President Obama’s FY 2016 budget request would provide an additional $109 million for FSMA implementation. In the current fiscal year, FDA received an additional $27.5 million. And at this juncture as Congress considers the funding that will help transform all the plans and preparations for FSMA into protections that will greatly reduce the number of illnesses caused by contaminated foods and greatly increase consumer confidence in the safety of our food supply, this additional investment would be critical for the success of FSMA and its implementation, writes Michael R. Taylor is FDA’s Deputy Commissioner for Foods and Veterinary Medicine.
In an FDA Voice blog, Taylor describes that work must be done right now to ensure that the FSMA rules are implemented smoothly and effectively in late 2016 and 2017, and lists the areas in need of additional funding that, through FSMA, will transform the food safety system into one that prevents hazards instead of just responding to them.
- Approach to food safety inspections and compliance will be fundamentally different. FDA will deploy inspectors who are specialized in specific food commodities, rather than covering a broad range of FDA-regulated products. Backed by technical experts, they will assess the soundness and performance of a facility’s overall food safety system. Achieving this will require a major reorientation and retraining of more than 2,000 FDA inspectors, compliance officers and other staff involved in food safety activities.
- For vast majority of food producers want to comply and keep their products safe. FDA will be issuing guidance documents that will be essential to helping industry meet FSMA requirements. Funds are needed now for FDA to recruit additional experts who can ensure that guidance development is based on the best science and knowledge of industry practices.
- Education and technical assistance to help farmers, processors and importers—especially small businesses—implement the new standards. FDA would use a large portion of these resources to provide financial support to state agencies and public-private-academic collaborative entities, such as the Produce Safety Alliance and the Preventive Controls Alliance. FDA has also joined with the U.S. Department of Agriculture’s National Institute of Food and Agriculture (NIFA) in providing grants that will fund food safety training for small, sustainable and organic farm owners and food processors.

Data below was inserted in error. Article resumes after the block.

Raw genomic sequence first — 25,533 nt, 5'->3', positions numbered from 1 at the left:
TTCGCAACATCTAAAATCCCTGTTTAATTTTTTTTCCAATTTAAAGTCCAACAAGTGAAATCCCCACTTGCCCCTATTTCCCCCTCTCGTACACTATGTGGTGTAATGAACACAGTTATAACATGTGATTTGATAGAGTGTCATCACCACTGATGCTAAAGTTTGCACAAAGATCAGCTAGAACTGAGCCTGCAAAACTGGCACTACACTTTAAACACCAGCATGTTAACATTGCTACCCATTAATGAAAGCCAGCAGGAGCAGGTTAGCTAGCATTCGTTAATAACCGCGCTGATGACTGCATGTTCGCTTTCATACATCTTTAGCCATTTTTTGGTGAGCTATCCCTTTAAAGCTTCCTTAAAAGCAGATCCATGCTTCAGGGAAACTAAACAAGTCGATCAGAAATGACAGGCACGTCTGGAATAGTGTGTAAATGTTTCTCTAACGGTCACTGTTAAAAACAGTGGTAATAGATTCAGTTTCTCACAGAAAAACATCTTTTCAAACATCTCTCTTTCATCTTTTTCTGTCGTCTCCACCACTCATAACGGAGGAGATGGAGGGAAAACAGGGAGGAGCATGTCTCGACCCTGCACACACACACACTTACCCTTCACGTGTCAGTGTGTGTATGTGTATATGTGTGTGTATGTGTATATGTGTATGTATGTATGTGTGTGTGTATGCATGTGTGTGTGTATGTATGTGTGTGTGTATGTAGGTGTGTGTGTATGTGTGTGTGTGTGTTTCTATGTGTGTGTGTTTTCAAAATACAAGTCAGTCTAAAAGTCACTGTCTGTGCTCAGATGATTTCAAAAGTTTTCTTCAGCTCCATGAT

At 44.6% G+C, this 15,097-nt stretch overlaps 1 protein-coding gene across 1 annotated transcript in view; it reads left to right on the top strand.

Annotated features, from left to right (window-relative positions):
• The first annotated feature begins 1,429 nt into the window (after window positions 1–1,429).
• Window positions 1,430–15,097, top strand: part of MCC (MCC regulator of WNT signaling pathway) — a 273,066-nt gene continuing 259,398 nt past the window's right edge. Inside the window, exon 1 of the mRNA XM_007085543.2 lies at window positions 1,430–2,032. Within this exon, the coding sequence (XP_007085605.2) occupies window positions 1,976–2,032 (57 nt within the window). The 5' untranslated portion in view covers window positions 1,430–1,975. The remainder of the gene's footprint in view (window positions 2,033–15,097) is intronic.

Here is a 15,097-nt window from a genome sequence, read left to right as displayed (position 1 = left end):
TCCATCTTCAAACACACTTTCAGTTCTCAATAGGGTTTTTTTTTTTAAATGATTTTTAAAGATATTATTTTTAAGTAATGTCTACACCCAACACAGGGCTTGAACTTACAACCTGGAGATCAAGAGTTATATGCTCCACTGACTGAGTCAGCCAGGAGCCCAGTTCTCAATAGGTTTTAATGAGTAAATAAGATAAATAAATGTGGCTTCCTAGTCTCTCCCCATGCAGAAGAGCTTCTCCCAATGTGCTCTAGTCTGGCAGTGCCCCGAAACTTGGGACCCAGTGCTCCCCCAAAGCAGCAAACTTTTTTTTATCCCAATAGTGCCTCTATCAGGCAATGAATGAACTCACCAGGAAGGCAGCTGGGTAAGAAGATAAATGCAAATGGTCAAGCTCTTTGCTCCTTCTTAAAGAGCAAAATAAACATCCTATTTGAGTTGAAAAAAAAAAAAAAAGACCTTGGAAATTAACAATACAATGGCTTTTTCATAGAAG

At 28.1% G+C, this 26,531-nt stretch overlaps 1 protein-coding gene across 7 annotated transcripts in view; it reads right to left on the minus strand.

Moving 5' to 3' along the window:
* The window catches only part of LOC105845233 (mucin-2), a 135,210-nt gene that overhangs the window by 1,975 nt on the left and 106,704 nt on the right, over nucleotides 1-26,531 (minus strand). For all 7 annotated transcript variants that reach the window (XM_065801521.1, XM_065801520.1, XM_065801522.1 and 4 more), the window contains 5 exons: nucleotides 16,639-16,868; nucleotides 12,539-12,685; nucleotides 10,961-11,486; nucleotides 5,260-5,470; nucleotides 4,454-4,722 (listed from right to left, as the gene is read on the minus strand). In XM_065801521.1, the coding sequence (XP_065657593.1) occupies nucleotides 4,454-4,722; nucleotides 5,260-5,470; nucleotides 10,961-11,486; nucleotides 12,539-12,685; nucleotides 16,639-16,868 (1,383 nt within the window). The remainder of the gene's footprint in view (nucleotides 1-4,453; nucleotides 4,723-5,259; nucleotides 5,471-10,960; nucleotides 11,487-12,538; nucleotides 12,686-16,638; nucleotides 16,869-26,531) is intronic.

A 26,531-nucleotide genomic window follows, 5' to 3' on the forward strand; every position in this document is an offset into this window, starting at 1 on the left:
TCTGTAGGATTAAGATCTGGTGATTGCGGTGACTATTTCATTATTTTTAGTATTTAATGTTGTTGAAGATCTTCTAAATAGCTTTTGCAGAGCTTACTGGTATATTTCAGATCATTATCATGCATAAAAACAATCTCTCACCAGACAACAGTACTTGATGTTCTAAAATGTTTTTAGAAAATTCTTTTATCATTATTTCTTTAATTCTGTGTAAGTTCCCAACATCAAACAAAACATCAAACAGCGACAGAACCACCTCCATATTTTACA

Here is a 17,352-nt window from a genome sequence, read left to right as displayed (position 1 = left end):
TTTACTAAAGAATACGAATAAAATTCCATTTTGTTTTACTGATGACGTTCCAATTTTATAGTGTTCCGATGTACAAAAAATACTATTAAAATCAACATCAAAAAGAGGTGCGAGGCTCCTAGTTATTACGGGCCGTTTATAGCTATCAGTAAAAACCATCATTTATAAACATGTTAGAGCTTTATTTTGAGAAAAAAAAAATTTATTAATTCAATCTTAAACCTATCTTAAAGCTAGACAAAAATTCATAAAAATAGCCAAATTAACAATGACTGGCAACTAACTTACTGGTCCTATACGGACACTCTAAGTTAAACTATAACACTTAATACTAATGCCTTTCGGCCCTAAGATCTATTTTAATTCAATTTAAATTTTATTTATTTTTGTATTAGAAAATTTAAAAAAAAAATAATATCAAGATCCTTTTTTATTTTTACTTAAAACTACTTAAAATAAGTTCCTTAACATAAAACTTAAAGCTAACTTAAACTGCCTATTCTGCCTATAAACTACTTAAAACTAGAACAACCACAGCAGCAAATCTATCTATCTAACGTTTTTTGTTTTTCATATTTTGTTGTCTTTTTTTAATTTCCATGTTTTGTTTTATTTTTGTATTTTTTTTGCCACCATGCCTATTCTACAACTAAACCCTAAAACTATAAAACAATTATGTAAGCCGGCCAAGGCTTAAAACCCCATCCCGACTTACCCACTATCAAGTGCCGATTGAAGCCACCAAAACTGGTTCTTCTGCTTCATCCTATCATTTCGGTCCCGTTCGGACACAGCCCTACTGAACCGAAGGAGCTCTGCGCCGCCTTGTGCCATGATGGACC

- State partnerships. There are more than 3,000 state, local and tribal government agencies involved in food safety. To align state programs with FDA’s new facility inspection and compliance approach, the agency will provide states with funds for inspector training, information sharing capacity with FDA and other states, state laboratory coordination, and inspector certification programs, and these preparations must be accelerated in 2016.
- Modernize how we ensure the safety of imported foods. The Foreign Supplier Verification Program will require a substantial regulatory development process, increased staffing and the training of more than 400 investigative and compliance personnel within FDA to enforce the regulation. It will also require extensive training and technical assistance for importers.
Those are just the highlights; there’s much more to be done. The bottom line is that without investment now, and sustained funding afterwards, there is the risk that the implementation of FSMA will be uneven or even delayed. This would be bad for everyone, including those who must meet the new standards and those who must enforce them. Most importantly, it would be bad for consumers, who want to be sure that the foods they are eating and serving their families are safe.